Guest writer STEWART KING told us he had Shock Theatre bubblegum cards from the 1970s. We said give us a look and tell us more.
It’s difficult to talk about anything that happened more than a decade ago without sounding like a dewy-eyed old fart but WTF. Notice how I use a contemporary abbreviation there to take the curse off this bit of nostalgia. I am going to talk about the 1970s though.
To be fair, I was only in a pair of shorts for most of the ’70s although, if I had the choice of being an adult in any decade, it would definitely be the one I’d choose. So many movies with ‘they all die’ endings and all that alcoholic excess really appeals to me.
If you were growing up in the seventies, horror meant Satanic Dennis Wheatley novels, the Pan Book Of Horror Stories edited by Herbert van Thal, BBC colour adaptations of M R James (‘A Warning To The Curious’ my particular eerie fave) and Doctor Who at its horror-influenced best. ‘The Daemons’ for example, ‘Horror Of Fang Rock’ and the ultimate melding of horror themes (Phantom Of The Opera, Fu Manchu and Jack The Ripper) in ‘The Talons Of Weng Chiang.’ God bless the then script editor and writer Robert Holmes. How I wanted to be Tom Baker but then, all of a sudden, I wanted to be Peter Cushing or Christopher Lee. They seemed to be constantly surrounded by scantily clad women. I wasn’t quite sure why that was a good thing but a latent instinct told me it most certainly was.
More than anything else, the seventies meant Hammer. I particularly enjoyed David Saunderson’s piece on the Alan Frank books that documented Lee and Cushing’s contribution to horror cinema with photographic almost pornographic gusto. Along with Dennis Gifford’s Pictorial History Of Horror Movies/Monsters Of The Movies and The Hamlyn Book Of Horror these books were schoolbag currency. Producing such glossy, gory tomes in the playground could immediately attain you kudos and infamy. The other book I managed to get under my parents’ radar was Vampire Cinema by David Pirie. Unusually this also documented Euro horror movies so there were plenty of nude pictures to display during playtime. At eight years old I was the classroom horror smut peddler and it’s an achievement and feeling of power I’ve never quite attained in my adult life. Even being the first to offer up the sex scene in James Herbert’s ‘The Rats’ didn’t quite cut the mustard.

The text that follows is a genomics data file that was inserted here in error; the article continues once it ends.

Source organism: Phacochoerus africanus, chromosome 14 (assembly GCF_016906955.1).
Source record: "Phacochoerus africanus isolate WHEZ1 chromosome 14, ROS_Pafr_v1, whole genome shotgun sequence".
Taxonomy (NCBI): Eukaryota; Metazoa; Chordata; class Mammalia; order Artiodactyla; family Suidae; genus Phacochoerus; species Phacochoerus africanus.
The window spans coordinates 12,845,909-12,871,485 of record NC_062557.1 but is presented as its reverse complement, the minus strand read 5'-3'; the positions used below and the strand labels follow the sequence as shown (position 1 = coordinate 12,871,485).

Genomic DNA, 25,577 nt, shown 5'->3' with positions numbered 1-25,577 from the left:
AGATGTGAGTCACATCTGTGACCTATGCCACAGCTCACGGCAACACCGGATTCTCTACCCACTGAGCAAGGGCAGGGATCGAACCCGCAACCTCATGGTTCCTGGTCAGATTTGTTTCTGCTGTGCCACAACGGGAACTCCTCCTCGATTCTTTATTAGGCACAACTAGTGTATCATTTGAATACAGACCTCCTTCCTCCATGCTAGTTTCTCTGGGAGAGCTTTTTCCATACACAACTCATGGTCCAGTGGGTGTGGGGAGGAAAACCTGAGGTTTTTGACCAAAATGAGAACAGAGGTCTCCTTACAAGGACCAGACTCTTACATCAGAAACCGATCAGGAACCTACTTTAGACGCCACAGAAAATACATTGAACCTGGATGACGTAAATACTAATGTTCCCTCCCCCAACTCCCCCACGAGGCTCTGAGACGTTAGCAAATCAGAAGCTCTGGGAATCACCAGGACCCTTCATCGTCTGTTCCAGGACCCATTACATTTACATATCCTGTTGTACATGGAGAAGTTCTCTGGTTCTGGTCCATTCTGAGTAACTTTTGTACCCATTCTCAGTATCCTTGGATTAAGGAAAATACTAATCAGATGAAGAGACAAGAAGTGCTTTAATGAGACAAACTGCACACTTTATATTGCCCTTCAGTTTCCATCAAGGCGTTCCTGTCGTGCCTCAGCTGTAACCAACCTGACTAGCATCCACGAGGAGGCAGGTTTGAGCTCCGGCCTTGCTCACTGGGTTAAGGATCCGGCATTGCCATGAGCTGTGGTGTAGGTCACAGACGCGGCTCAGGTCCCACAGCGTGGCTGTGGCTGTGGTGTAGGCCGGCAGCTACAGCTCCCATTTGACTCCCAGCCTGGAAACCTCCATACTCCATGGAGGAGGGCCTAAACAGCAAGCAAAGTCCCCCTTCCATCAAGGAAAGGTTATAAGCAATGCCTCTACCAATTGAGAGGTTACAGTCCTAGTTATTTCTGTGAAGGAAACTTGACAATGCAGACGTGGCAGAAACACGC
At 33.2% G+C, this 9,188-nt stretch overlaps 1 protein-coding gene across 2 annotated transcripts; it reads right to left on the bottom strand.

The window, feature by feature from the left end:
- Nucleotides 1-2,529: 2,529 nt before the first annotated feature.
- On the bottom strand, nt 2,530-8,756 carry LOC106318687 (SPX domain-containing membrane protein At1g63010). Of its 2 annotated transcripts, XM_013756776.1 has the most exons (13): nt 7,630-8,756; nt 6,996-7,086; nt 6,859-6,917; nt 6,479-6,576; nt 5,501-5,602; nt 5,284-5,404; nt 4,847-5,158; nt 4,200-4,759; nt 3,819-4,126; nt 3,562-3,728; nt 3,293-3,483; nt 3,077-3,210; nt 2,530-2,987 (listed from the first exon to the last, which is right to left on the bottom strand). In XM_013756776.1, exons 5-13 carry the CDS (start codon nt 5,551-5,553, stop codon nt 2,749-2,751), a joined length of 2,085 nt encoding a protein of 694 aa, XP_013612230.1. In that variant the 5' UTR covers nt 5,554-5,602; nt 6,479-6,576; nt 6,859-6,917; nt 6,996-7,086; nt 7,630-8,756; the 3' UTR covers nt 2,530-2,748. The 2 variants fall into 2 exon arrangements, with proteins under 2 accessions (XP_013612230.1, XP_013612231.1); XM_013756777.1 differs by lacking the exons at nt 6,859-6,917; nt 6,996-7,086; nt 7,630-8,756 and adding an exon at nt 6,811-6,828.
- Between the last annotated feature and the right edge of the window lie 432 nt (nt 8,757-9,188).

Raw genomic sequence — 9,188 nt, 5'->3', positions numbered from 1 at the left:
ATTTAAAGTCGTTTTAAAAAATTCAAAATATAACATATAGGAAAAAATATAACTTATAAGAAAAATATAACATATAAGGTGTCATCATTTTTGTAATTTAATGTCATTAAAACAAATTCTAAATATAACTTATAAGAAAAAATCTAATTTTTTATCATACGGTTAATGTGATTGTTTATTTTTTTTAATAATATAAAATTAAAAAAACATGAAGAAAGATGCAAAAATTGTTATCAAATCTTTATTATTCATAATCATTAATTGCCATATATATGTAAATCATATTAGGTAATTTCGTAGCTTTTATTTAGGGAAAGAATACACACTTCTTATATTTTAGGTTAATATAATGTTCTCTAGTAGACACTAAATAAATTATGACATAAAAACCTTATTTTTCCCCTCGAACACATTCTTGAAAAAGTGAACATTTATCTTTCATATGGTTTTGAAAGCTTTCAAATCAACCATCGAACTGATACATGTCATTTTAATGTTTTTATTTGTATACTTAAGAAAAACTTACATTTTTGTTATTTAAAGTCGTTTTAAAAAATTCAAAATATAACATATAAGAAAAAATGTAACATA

A year prior to that though was a very defining moment in terms of kick starting the sick puppy sense of humour that informs my horror writing. It
was 1976 and Topps bubblegum released their Shock Theatre series of Hammer horror collecting cards. I think they were five pence for a pack of five (although I’m quite happy to be corrected) and once you’d eaten or disposed of the vile pink stick of cardboard gum you could pore over red-framed gory colour stills of Dracula and his voluptuous victims with corny captions underneath. On the back was a little info about the movie the image was taken from and a ‘Shocking Laffs’ joke. I never looked back.
In 1976 Hammer was winding down its output with ‘To The Devil A Daughter’ but we still had the classic first TV series of ‘Hammer House Of Horror’ to look forward to in 1980. But even with the advent of more hardcore fare on VHS, Hammer remained part of my staple diet.
Before the fun of video nasties let alone multi layer blu-ray DVD I had to content myself with a super 8 projector and buy ten-minute reels such as ‘Castle Of Death.’ This was actually the opening sequence to ‘Vampire Circus’ and featured the death of Count Mitterhouse (Robert Tayman). Moreover, it featured the sex scene between him and Domini Blythe (RIP). When I saw the whole movie I was disappointed at how little the couple featured in the remainder of story. For my money, although it may have something to do with my Super 8 upbringing, the opening is still the best segment.
I’ve still got an almost full set of these Shock Theatre cards and The Spooky Isles has asked me to scan and share. So, without further ado, here is a selection.
They’re well-loved but redolent of a time when simple horrific childish pleasures were a little more innocent.
STEWART KING is an editor and horror journalist who has written for The Spectator and HuffingtonPost. He is also the author of blackly funny gore novellas – X FACTOR ZOMBIE MASSACRE, BLOODBATH ON THE TITANIC and STRICTLY CHAINSAW PSYCHOS from Endeavour Press. An omnibus of these first three stories – TRIPLE FLESHBURGER WITH FRIES – is now available. Just out to celebrate Her Majesty’s sixtieth year is the rabid gore fest DIAMOND JUBILEE APOCALYPSE. Get his books from Amazon HERE. You can stalk him on Facebook and Twitter: @XFactorZombies